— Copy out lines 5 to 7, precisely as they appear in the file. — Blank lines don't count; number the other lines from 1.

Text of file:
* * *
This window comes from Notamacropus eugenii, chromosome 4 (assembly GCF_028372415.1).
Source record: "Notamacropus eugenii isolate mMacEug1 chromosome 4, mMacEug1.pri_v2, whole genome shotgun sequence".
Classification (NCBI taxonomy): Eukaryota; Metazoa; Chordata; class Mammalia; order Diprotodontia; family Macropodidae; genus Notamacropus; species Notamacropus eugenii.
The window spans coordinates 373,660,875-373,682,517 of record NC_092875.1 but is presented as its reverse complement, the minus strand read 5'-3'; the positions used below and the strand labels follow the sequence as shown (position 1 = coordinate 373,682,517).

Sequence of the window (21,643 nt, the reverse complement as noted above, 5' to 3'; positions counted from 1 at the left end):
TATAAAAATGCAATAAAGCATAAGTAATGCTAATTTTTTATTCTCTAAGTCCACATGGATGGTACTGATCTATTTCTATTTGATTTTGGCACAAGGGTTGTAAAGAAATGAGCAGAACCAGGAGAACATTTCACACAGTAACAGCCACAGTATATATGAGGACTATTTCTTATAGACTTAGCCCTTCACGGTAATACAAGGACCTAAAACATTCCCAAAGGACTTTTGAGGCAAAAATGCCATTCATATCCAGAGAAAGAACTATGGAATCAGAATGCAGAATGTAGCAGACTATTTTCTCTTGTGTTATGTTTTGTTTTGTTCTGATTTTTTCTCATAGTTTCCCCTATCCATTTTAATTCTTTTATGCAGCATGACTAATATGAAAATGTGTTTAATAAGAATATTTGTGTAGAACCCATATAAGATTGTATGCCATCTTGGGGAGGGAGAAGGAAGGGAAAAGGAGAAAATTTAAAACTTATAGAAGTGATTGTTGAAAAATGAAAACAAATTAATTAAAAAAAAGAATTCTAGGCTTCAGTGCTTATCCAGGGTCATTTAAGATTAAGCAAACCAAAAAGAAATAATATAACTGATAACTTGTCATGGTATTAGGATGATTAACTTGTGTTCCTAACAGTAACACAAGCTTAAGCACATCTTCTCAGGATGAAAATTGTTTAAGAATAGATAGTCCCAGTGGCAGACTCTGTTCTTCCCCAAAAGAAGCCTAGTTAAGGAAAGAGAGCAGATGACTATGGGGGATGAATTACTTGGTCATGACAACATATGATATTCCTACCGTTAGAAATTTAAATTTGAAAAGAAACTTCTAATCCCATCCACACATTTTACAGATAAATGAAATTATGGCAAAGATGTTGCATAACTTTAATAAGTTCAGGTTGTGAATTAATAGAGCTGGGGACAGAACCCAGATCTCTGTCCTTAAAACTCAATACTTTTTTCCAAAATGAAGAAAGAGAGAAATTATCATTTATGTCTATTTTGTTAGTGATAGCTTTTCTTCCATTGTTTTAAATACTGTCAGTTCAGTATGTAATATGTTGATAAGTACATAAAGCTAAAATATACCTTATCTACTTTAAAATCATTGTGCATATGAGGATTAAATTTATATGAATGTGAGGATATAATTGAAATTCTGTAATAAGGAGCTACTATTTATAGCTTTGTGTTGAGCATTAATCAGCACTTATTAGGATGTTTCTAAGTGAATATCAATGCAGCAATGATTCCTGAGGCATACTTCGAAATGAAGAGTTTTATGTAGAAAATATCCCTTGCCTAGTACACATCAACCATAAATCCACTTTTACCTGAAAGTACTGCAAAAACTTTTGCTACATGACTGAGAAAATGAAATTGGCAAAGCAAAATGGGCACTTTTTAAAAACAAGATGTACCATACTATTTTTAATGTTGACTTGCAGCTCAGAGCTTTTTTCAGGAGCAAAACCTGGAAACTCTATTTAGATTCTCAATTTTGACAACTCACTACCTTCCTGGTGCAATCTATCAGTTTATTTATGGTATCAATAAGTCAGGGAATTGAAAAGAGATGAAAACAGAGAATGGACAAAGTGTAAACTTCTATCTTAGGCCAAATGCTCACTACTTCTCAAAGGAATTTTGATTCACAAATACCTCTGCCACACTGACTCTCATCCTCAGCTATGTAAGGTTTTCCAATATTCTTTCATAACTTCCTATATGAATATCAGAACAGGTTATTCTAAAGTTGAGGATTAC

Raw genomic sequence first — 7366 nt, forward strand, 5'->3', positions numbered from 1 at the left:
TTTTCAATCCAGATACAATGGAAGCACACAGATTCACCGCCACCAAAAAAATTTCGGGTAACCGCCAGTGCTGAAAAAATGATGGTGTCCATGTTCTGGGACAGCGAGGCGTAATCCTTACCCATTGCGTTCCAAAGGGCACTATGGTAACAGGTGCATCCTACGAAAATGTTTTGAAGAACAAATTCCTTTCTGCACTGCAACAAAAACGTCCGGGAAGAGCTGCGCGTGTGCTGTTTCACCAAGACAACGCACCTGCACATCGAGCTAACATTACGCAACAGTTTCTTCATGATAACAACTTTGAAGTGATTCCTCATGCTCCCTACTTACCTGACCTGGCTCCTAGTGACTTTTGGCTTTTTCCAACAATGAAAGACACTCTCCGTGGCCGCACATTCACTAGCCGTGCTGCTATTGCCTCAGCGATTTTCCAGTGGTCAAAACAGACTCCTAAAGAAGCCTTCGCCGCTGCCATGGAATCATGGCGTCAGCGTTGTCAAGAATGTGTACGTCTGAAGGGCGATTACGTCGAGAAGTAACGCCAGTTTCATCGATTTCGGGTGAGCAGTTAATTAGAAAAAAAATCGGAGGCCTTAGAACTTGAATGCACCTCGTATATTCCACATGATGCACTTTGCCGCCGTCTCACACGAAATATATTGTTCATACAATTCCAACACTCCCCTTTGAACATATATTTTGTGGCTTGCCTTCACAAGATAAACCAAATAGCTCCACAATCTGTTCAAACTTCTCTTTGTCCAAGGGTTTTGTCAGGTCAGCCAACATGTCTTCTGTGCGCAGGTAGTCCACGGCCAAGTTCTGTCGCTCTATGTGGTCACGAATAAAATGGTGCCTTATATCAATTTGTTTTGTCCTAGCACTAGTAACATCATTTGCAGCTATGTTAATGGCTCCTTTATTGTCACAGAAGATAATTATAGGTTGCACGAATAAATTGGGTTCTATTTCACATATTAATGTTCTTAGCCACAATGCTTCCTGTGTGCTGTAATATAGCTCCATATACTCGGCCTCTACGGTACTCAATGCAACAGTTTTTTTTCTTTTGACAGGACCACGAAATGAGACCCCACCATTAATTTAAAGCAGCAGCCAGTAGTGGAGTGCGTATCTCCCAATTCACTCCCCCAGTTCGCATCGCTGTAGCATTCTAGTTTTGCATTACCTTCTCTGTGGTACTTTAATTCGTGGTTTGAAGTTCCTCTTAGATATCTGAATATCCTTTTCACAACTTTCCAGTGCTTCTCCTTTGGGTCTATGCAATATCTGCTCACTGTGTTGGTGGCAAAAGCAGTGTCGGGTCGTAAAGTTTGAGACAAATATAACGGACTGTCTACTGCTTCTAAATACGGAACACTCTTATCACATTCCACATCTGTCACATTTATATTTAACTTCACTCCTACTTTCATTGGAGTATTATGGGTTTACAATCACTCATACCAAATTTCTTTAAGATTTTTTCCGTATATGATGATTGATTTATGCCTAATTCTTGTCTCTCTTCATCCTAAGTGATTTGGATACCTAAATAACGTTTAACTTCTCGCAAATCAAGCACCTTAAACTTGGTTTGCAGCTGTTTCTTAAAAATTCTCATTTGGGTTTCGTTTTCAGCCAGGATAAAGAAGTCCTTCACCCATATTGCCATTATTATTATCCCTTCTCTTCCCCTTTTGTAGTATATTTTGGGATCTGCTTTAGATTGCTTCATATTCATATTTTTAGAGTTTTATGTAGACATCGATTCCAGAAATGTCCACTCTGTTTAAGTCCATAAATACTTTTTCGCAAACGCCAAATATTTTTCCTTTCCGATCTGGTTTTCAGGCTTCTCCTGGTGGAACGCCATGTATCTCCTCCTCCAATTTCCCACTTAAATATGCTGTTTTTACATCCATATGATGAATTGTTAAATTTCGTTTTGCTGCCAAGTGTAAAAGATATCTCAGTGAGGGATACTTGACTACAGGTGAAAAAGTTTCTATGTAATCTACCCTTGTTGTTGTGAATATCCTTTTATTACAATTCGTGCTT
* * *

Sequence of the window (21,643 nt, the reverse complement as noted above, 5' to 3'; positions counted from 1 at the left end):
TATAAAAATGCAATAAAGCATAAGTAATGCTAATTTTTTATTCTCTAAGTCCACATGGATGGTACTGATCTATTTCTATTTGATTTTGGCACAAGGGTTGTAAAGAAATGAGCAGAACCAGGAGAACATTTCACACAGTAACAGCCACAGTATATATGAGGACTATTTCTTATAGACTTAGCCCTTCACGGTAATACAAGGACCTAAAACATTCCCAAAGGACTTTTGAGGCAAAAATGCCATTCATATCCAGAGAAAGAACTATGGAATCAGAATGCAGAATGTAGCAGACTATTTTCTCTTGTGTTATGTTTTGTTTTGTTCTGATTTTTTCTCATAGTTTCCCCTATCCATTTTAATTCTTTTATGCAGCATGACTAATATGAAAATGTGTTTAATAAGAATATTTGTGTAGAACCCATATAAGATTGTATGCCATCTTGGGGAGGGAGAAGGAAGGGAAAAGGAGAAAATTTAAAACTTATAGAAGTGATTGTTGAAAAATGAAAACAAATTAATTAAAAAAAAGAATTCTAGGCTTCAGTGCTTATCCAGGGTCATTTAAGATTAAGCAAACCAAAAAGAAATAATATAACTGATAACTTGTCATGGTATTAGGATGATTAACTTGTGTTCCTAACAGTAACACAAGCTTAAGCACATCTTCTCAGGATGAAAATTGTTTAAGAATAGATAGTCCCAGTGGCAGACTCTGTTCTTCCCCAAAAGAAGCCTAGTTAAGGAAAGAGAGCAGATGACTATGGGGGATGAATTACTTGGTCATGACAACATATGATATTCCTACCGTTAGAAATTTAAATTTGAAAAGAAACTTCTAATCCCATCCACACATTTTACAGATAAATGAAATTATGGCAAAGATGTTGCATAACTTTAATAAGTTCAGGTTGTGAATTAATAGAGCTGGGGACAGAACCCAGATCTCTGTCCTTAAAACTCAATACTTTTTTCCAAAATGAAGAAAGAGAGAAATTATCATTTATGTCTATTTTGTTAGTGATAGCTTTTCTTCCATTGTTTTAAATACTGTCAGTTCAGTATGTAATATGTTGATAAGTACATAAAGCTAAAATATACCTTATCTACTTTAAAATCATTGTGCATATGAGGATTAAATTTATATGAATGTGAGGATATAATTGAAATTCTGTAATAAGGAGCTACTATTTATAGCTTTGTGTTGAGCATTAATCAGCACTTATTAGGATGTTTCTAAGTGAATATCAATGCAGCAATGATTCCTGAGGCATACTTCGAAATGAAGAGTTTTATGTAGAAAATATCCCTTGCCTAGTACACATCAACCATAAATCCACTTTTACCTGAAAGTACTGCAAAAACTTTTGCTACATGACTGAGAAAATGAAATTGGCAAAGCAAAATGGGCACTTTTTAAAAACAAGATGTACCATACTATTTTTAATGTTGACTTGCAGCTCAGAGCTTTTTTCAGGAGCAAAACCTGGAAACTCTATTTAGATTCTCAATTTTGACAACTCACTACCTTCCTGGTGCAATCTATCAGTTTATTTATGGTATCAATAAGTCAGGGAATTGAAAAGAGATGAAAACAGAGAATGGACAAAGTGTAAACTTCTATCTTAGGCCAAATGCTCACTACTTCTCAAAGGAATTTTGATTCACAAATACCTCTGCCACACTGACTCTCATCCTCAGCTATGTAAGGTTTTCCAATATTCTTTCATAACTTCCTATATGAATATCAGAACAGGTTATTCTAAAGTTGAGGATTAC

Raw genomic sequence first — 7366 nt, forward strand, 5'->3', positions numbered from 1 at the left: